Bogart and Hepburn play the piece with such style and charm, milking every ounce out of the odd-couple pairing, that the developing and deeper feelings they confront feels entirely organic and appropriate, a tribute to Huston’s sure handed direction. The film is the embodiment of the concept of a ‘star vehicle’ and even though the circumstances of the production were very difficult the results speak for themselves. Bogart, a city man through and through, hated every minute of being in Africa and only survived the ordeal by imbibing huge quantities of scotch whiskey and accepting the ministrations of his gorgeous young wife who acted as nursemaid and general help for the company. Hepburn, on the other hand, loved Africa and embraced all it had to offer in the exotic stakes, even accompanying Huston on a hunting expedition that almost went pear-shaped and threatened their lives. Bogart said of Hepburn, "Katie was in her glory. She couldn't pass a fern or berry without wanting to know its pedigree and insisted on getting the Latin name for everything she saw walking, swimming, flying or crawling. I wanted to cut our ten-week schedule, but the way she was wallowing in the stinking hole, we'd be there for years."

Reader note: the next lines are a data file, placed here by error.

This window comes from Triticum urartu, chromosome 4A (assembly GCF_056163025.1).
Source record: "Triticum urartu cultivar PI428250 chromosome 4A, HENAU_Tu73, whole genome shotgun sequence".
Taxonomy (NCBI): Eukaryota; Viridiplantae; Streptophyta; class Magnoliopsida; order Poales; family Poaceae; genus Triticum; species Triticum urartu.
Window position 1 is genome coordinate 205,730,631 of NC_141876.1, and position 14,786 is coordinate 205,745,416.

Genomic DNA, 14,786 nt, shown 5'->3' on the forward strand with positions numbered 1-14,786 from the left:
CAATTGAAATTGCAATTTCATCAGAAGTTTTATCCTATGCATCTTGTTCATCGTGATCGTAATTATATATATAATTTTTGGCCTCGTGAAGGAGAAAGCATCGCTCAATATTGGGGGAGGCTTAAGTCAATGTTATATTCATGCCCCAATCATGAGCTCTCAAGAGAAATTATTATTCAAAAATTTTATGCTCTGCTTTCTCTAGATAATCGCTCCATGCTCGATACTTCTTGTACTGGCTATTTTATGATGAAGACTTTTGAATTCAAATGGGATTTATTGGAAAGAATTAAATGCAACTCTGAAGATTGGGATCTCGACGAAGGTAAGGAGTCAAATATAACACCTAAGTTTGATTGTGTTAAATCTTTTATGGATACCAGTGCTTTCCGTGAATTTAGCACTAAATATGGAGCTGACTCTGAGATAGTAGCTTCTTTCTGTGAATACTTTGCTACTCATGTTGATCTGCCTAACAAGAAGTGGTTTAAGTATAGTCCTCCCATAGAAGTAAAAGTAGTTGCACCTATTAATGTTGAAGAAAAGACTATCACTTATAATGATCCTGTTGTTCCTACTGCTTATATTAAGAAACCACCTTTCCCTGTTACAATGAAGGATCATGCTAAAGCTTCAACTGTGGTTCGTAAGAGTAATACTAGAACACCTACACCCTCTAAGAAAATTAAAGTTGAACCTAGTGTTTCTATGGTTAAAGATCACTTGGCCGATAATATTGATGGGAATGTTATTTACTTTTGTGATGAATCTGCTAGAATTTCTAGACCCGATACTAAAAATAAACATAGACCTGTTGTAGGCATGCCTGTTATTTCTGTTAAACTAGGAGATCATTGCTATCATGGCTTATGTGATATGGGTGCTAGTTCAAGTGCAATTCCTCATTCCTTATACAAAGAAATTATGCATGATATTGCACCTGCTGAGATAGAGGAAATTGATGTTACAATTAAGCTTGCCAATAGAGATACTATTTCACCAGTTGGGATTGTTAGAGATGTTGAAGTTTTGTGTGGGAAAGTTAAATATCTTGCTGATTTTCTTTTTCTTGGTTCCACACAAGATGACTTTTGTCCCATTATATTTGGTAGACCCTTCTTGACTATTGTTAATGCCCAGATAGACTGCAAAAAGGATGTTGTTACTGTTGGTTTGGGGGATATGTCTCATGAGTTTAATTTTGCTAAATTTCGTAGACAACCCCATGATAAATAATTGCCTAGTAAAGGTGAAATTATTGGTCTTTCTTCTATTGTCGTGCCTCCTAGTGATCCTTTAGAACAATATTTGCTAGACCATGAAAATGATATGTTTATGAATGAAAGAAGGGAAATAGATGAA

The theme of middle-aged love and attraction was virtually unheard of in Hollywood, indeed RKO had toyed with the idea of adapting the novel for Charles Laughton and Elsa Lancaster in the late ‘30s but decided no-one wanted to see a love affair develop between two “physically unattractive” people. Why the situation in the film works so well is the oppositional forces in play - Rose denies the ‘natural’ world, the physical and the corporeal and Charlie is all about the natural world, having no conception of Rose’s higher, more pure yearnings. Rose is all about order, the order of God’s design, whereas Charlie is about chaos and flying by the seat of his pants. The delight is both of them coming to see something of the other in themselves. Rarely has Hepburn's haughtiness, perceived or real, been applied to greater effect, and Bogart's discomfort was not a stretch given his dislike of the location, but he plays a loveable rogue with aplomb and conviction.
Huston had the good sense to push for Technicolour and location filming, forcing producer S. P. Eagle, Sam Spiegal into a deal with Romulus Films out of the UK. It was an era of International co-projects and out of the success of The African Queen Spiegal stayed in London with his Horizon films and eventually made three best Picture winners in On The Waterfront, Bridge on The River Kwai and Lawrence of Arabia. Huston indulged his passion for game hunting while he was in Africa and matched Bogie glass for glass, but the whole team became fast and lifelong friends, as witnessed by Hepburn’s lovely telling of Bogie and Spencer Tracy’s last meeting just before Bogart’s death in 1957.
John Huston pulled all the disparate parts into a coherent whole, outdoor shots and studio set-up’s and his fine direction garnered nominations for both Bogart and Hepburn. Hepburn lost to Vivien Leigh in A Streetcar Named Desire but Bogart finally won, beating Brando no less, and fittingly he became the last "last century man" to win. The African Queen is a classic Hollywood popcorn film that luxuriates in all its key elements; location, stars and beautiful cinematography, it’s neither deep, nor political, pure escapism in a world still recovering from WWII. A timeless, sparkling gem, a keeper.